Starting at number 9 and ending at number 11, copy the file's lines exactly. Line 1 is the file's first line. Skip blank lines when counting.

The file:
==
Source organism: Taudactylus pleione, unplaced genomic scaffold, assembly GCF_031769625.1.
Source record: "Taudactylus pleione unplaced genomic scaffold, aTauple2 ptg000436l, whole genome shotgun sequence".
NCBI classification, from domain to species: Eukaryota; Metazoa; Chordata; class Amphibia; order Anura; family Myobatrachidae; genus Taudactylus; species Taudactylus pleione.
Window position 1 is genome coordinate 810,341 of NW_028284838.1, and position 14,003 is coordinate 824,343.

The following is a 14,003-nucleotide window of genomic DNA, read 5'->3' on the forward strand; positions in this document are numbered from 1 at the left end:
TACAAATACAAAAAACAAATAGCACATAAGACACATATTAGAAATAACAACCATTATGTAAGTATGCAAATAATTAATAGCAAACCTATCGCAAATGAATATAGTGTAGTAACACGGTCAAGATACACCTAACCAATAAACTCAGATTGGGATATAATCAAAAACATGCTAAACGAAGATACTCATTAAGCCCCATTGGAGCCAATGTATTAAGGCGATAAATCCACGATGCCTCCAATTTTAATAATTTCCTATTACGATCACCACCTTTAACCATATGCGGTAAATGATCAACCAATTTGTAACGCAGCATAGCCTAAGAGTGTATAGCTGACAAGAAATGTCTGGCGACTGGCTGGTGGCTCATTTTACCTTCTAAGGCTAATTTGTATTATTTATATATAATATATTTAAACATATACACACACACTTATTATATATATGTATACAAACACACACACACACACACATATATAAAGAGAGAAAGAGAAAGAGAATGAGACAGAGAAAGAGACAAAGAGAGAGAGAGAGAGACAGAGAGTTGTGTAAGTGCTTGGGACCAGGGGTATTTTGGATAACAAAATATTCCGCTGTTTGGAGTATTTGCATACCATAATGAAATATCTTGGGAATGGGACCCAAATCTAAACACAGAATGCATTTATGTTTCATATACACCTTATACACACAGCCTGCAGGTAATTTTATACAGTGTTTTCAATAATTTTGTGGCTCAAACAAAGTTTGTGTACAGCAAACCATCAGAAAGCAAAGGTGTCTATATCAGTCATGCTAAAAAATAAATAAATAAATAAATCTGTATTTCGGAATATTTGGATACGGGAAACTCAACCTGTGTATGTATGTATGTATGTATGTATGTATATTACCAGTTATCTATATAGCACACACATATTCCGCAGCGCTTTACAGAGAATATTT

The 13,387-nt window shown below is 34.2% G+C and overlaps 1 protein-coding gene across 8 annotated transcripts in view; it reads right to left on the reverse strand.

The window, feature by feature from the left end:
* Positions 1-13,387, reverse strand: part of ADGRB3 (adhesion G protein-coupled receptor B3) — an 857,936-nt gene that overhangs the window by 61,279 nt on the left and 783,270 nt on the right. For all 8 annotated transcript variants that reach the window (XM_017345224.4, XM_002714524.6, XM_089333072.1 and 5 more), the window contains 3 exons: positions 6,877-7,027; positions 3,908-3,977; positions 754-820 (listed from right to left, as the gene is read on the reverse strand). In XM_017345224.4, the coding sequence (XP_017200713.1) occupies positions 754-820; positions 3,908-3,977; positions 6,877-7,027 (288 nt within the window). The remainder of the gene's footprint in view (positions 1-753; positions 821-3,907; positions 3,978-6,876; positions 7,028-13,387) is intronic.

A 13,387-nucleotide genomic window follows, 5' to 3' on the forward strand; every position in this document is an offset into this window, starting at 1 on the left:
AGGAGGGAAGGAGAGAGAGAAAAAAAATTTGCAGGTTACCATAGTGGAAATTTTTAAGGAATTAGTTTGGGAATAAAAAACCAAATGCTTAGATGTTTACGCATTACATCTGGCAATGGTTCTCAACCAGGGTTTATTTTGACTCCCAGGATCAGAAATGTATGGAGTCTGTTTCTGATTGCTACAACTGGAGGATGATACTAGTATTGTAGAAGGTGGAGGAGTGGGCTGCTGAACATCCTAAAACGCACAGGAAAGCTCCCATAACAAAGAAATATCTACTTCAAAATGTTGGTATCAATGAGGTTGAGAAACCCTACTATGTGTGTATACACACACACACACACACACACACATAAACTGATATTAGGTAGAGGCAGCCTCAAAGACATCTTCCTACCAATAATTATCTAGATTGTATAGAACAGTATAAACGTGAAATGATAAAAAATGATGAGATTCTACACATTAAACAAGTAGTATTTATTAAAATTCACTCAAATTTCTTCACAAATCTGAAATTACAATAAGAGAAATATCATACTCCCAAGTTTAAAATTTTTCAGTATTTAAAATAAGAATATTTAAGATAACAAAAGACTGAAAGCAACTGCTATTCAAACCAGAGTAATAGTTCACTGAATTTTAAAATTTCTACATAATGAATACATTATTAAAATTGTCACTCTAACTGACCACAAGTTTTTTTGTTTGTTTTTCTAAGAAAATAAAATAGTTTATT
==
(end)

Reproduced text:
* Positions 1-13,387, reverse strand: part of ADGRB3 (adhesion G protein-coupled receptor B3) — an 857,936-nt gene that overhangs the window by 61,279 nt on the left and 783,270 nt on the right. For all 8 annotated transcript variants that reach the window (XM_017345224.4, XM_002714524.6, XM_089333072.1 and 5 more), the window contains 3 exons: positions 6,877-7,027; positions 3,908-3,977; positions 754-820 (listed from right to left, as the gene is read on the reverse strand). In XM_017345224.4, the coding sequence (XP_017200713.1) occupies positions 754-820; positions 3,908-3,977; positions 6,877-7,027 (288 nt within the window). The remainder of the gene's footprint in view (positions 1-753; positions 821-3,907; positions 3,978-6,876; positions 7,028-13,387) is intronic.

A 13,387-nucleotide genomic window follows, 5' to 3' on the forward strand; every position in this document is an offset into this window, starting at 1 on the left:
AGGAGGGAAGGAGAGAGAGAAAAAAAATTTGCAGGTTACCATAGTGGAAATTTTTAAGGAATTAGTTTGGGAATAAAAAACCAAATGCTTAGATGTTTACGCATTACATCTGGCAATGGTTCTCAACCAGGGTTTATTTTGACTCCCAGGATCAGAAATGTATGGAGTCTGTTTCTGATTGCTACAACTGGAGGATGATACTAGTATTGTAGAAGGTGGAGGAGTGGGCTGCTGAACATCCTAAAACGCACAGGAAAGCTCCCATAACAAAGAAATATCTACTTCAAAATGTTGGTATCAATGAGGTTGAGAAACCCTACTATGTGTGTATACACACACACACACACACACACACATAAACTGATATTAGGTAGAGGCAGCCTCAAAGACATCTTCCTACCAATAATTATCTAGATTGTATAGAACAGTATAAACGTGAAATGATAAAAAATGATGAGATTCTACACATTAAACAAGTAGTATTTATTAAAATTCACTCAAATTTCTTCACAAATCTGAAATTACAATAAGAGAAATATCATACTCCCAAGTTTAAAATTTTTCAGTATTTAAAATAAGAATATTTAAGATAACAAAAGACTGAAAGCAACTGCTATTCAAACCAGAGTAATAGTTCACTGAATTTTAAAATTTCTACATAATGAATACATTATTAAAATTGTCACTCTAACTGACCACAAGTTTTTTTGTTTGTTTTTCTAAGAAAATAAAATAGTTTATT